Crane reach and capacity enable workers to set up in one location and take down multiple trees. “Using the Demag cranes has allowed us to remove as many as 10-15 trees in a day, whereas with other methods, we would average about one tree a day,” said Mowbray. “However, even with the cranes, we still have those jobs where we have to work at a 185-foot radius and it takes a day or two to remove a tree.”

Stephanie Wood, director of product safety for Terex Cranes, advises that these are special circumstances for which Mowbray’s Tree Service can use the cranes for tree removal applications. “Cranes are designed to pick freely suspended loads and lift them into position,” she said. “However, OSHA (Occupational Safety and Health Administration) and ASME (The American Society of Mechanical Engineers) both address applications in which a crane can be safely used for work such as tree removal and how to properly lift personnel in these applications.”

When there is no safe way to climb the tree, Mowbray’s Tree Service uses the crane to lift the worker into position. Having the cranes has made it safe and easier to get workers into those trees.

“The tree canopy makes it dangerous to use a platform, so we use the hook block to lift the worker when there is no other way to safely get to the tree. We use a double tie-off method, positioning a lanyard through the hook block and tie-in the sling made for climbing above the hook on the line,” Mowbray explained. The standards typically call for a platform to safely lift personnel at the jobsite, but this often is not possible when working in the High Hazard Zones. Therefore, a special variance has been granted to lift a worker into the tree in this manner.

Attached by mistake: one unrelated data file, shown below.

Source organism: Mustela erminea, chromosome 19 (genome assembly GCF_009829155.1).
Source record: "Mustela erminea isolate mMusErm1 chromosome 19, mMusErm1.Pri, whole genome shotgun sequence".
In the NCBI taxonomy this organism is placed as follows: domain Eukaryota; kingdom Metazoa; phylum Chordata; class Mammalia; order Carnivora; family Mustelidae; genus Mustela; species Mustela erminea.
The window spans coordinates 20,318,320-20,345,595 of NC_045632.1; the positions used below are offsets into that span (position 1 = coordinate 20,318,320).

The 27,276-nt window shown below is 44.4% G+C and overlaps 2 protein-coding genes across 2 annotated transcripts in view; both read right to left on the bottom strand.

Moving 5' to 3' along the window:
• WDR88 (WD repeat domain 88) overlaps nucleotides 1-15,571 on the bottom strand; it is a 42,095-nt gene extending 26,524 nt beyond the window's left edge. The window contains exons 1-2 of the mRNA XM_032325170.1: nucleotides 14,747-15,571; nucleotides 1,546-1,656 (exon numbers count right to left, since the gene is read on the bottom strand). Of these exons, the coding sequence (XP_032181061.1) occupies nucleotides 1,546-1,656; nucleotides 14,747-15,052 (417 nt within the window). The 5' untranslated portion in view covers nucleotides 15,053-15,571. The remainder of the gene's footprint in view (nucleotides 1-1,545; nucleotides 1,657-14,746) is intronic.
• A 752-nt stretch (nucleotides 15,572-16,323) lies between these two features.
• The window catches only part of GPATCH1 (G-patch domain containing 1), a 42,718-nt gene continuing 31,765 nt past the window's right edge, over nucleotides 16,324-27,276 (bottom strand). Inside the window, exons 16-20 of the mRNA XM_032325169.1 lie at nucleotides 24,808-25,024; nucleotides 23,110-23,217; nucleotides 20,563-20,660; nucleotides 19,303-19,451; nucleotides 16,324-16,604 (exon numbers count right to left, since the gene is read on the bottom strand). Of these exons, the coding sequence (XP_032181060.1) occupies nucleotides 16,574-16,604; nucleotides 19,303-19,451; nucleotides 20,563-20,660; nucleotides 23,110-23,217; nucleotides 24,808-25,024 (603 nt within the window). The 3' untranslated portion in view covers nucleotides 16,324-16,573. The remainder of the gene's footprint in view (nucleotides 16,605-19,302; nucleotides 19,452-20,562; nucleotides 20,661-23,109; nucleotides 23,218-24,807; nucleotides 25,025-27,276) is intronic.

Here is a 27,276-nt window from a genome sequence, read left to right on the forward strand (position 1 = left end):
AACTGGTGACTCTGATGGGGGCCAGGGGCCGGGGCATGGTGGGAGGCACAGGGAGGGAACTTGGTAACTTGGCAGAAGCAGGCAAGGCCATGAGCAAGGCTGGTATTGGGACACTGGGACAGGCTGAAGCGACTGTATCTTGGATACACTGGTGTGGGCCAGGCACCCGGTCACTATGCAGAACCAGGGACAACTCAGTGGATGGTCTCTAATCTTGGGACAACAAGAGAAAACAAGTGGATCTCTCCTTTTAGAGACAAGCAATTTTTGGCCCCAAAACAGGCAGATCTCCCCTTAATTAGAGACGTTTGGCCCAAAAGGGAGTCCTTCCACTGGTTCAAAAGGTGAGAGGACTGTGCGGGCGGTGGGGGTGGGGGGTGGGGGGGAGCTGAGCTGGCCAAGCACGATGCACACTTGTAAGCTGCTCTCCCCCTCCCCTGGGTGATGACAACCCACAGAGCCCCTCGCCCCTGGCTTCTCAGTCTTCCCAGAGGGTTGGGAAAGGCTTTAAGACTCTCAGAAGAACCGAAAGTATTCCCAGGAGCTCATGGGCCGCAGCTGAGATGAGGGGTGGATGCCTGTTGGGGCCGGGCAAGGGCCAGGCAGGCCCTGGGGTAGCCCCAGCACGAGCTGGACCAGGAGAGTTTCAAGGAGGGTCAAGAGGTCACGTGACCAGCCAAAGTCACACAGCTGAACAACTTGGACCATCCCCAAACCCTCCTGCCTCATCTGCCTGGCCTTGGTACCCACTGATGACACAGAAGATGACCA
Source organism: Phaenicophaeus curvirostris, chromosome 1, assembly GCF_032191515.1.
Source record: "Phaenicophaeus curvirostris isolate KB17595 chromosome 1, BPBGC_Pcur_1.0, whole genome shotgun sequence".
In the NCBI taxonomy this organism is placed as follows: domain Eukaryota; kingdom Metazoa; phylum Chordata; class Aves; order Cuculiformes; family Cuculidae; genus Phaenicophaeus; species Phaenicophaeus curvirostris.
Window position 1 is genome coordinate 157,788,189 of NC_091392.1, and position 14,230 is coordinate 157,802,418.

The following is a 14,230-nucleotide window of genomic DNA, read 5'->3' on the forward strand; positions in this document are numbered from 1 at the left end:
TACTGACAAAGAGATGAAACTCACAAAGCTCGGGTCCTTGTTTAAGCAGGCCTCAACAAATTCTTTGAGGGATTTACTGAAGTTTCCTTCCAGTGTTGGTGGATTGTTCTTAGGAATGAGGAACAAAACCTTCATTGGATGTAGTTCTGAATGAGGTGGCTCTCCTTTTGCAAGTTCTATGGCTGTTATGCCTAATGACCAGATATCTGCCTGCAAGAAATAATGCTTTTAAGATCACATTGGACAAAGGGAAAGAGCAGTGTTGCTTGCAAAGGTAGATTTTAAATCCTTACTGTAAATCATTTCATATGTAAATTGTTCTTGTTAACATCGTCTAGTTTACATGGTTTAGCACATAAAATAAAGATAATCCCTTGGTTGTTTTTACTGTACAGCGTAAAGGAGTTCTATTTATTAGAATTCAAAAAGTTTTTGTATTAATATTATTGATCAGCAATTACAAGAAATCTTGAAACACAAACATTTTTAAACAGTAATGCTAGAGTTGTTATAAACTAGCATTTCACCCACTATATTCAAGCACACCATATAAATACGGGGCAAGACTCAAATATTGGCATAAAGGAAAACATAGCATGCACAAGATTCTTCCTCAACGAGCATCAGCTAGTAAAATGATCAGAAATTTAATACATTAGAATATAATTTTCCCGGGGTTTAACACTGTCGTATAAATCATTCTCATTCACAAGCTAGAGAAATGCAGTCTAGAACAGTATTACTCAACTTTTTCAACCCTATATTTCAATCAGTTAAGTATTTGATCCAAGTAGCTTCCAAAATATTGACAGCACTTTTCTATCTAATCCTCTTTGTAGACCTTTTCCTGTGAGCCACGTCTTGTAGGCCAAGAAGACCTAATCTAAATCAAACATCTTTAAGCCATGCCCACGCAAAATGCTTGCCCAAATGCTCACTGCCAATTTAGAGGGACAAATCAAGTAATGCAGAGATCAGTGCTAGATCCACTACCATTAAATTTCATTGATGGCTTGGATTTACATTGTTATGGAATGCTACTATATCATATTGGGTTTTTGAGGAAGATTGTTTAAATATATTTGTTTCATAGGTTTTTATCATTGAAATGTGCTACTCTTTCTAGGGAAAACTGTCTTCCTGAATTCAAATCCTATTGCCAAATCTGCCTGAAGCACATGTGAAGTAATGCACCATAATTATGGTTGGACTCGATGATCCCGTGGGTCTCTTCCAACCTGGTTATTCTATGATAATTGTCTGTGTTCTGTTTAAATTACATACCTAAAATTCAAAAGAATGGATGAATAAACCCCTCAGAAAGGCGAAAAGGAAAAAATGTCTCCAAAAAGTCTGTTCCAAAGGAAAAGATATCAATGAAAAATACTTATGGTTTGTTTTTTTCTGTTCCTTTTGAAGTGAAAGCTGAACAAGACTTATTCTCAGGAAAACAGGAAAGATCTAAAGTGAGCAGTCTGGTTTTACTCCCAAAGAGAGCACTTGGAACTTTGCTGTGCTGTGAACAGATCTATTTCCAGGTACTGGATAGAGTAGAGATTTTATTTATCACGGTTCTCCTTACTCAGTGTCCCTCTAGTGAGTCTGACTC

Currently, Mowbray’s Tree Service employs four trained crane operators, two of which are company employees with prior tree removal experience. “We recommend that companies contact NCCCO (National Commission for the Certification of Crane Operators) or NACB (North American Crane Bureau) for crane operator training,” said Wood. Mowbray added, “We have found it advantageous to have a person who has spent time in the tree operating the crane. It helps to have an experienced person in the seat to help determine sling placement and if the crane is able to handle the load.”

Sanchez echoes Mowbray’s comments and mentions that the company has added special training programs for working with the cranes. “We worked with North American Training Solutions (Douglass, Mass.) to deliver a safe works practices program geared toward high angle tree removal, crane safety and rigging,” he said. “Using a crane to remove trees requires detailed attention to site selection, equipment selection, set-up, weight calculations, communications, rigging procedures and hazard mitigation. These all contribute to worker safety and overall efficiency.”